The Mexican people want their country back. That’s the message they plan to send on May 8th to Mexico’s government, as well as to the narco thugs who have held their country hostage for years, through widespread planned marches and rallies.
The national sentiment of Hasta la madre! [“We won’t take it anymore!”] has been slowly and steadily building, but was catalyzed by the death of a well-known Mexican poet’s son. Javier Sicilia, a journalist-turned-activist, lost his son to the drug war in late March 2011, and as a result has galvanized a movement of Mexicans, both domestically and in the United States, to protest the conduct of the drug war.
Sicilia says one of the goals of this mobilization is to return dignity to the names of the dead who “in the eyes of the State have been counted as collateral damage or statistics.” He also calls for a rebuilding of Mexico’s social fabric, and a re-founding of the country through a social pact formed between the Mexican people.
But can such a movement, with decidedly lofty goals and ideals, truly succeed in Mexico’s current environment?
There are several factors working in the protestors’ favor. Historically, this is the first time that so many Mexicans have come together to publicly call for an end to President Felipe Calderón’s drug war and associated violence. There are currently 38 marches and rallies taking place on May 8th across Mexico, and some are also planned in the United States.
The El Paso Times reported that Mexican journalist and asylum seeker Emilio Gutierrez, along with a group of supporters, is encouraging people in the El Paso area to join a rally in Mesilla, Texas in support of the national marches in Mexico.
The Mexican people have already warmed up for this day, too. Media reports said that on April 7th, up to 35,000 people in 21 Mexican states and 26 cities took to the streets to protest corruption, push for changes in the government’s fight organized crime, and lament the deaths of thousands of innocents across Mexico. These people were inspired by an open letter penned by Sicilia shortly after the death of his son.
I’ve had the chance to speak with people who are passionately answering Sicilia’s call. Some are looking at May 8th as just a beginning, a precursor to a process that will likely take years to bear fruit. Others have used the terms “revolution” and “civil resistance,” invoking recent events in Egypt and historical figures like Gandhi and Martin Luther King to draw parallels with this phenomenon.
Unfortunately, as well-intentioned as these protestors may be, it sounds like they’re forgetting about the number one cause of the drug war that is ruining millions of Mexican lives—American drug users.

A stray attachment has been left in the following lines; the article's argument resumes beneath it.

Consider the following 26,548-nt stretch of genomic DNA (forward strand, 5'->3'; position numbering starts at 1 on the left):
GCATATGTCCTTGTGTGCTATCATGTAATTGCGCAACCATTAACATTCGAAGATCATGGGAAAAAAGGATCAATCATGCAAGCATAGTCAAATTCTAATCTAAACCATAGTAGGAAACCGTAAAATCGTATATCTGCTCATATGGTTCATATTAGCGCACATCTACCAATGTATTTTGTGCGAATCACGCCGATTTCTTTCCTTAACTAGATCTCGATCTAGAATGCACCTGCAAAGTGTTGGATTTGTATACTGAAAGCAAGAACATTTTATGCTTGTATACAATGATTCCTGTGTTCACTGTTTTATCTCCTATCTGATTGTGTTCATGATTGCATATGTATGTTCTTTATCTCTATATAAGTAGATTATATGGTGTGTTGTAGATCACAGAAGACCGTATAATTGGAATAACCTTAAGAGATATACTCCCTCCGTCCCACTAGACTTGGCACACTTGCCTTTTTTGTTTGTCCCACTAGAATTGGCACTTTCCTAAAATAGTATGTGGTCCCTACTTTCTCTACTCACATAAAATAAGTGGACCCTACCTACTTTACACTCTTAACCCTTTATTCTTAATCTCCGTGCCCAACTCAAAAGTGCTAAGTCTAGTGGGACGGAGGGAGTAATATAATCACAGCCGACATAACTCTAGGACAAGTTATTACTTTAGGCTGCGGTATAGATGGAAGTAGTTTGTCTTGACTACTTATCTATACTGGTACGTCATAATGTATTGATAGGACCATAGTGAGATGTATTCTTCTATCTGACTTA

Sicilia outlined several goals for this movement in a long open letter, but they’re all domestically oriented. Many of them are vague and idealistic, like the forming of a “social pact” and “rebuilding Mexico’s social fabric.” Others are practical, like eliminating corruption from the ranks of politicians, soldiers, and police. Some are outright unrealistic, like completely legalizing all drug trafficking in Mexico.
The anti-drug war movement seems to be using Sicilia’s letter as a manifesto of sorts, but it still comes across as unfocused. Are they protesting against the Mexican government, the cartels themselves, or US drug policies? Perhaps it’s all of the above, but they don’t appear to have a solid road map for how to achieve their ultimate goal—the end of the drug war.
Most importantly, they’re leaving out the biggest problem—the insatiable American demand for drugs. Millions of drug users in the United States couldn’t care less that their habit results in the loss of thousands of Mexican lives every year. The U.S. media is providing better-than-expected coverage of these marches. But even if millions of Americans learned about the rallies and their goals, most probably wouldn’t flinch, let alone change their daily routines.
The comparisons to Egypt and Gandhi and Martin Luther King also aren’t quite accurate. The protests and civil resistance in those cases were for political reasons dealing with purely domestic issues. If the anti-drug war movement only had to deal with the Mexican government, then they’d really be on to something. But no matter how many people take to the streets in Mexico—or even in the United States—to demand an end to the bloodshed and corruption, no change in Mexican strategy or policy or social outlook is going to affect the American desire for illegal drugs.
There is no question that the Mexican people are displaying an incredible amount of courage, fortitude, and determination by taking steps to get their country back. There are many changes that the anti-drug war movement is demanding that are necessary to have a positive impact on the drug war. Regardless of the U.S. role in the drug war, the Mexican people would no doubt benefit from less corruption, elected officials who weren’t working hand-in-hand with narco thugs, and diminishing national fear as a result of communities working together.
Those changes will take time, patience, and hard work. But the anti-drug war movement can’t succeed by confining its goals to Mexico alone. Without a component to galvanize the American people or the U.S. government to dramatically reduce drug demand or revamp U.S. drug policies, it’s unlikely the drug war and bloodshed will end through Mexican protest alone.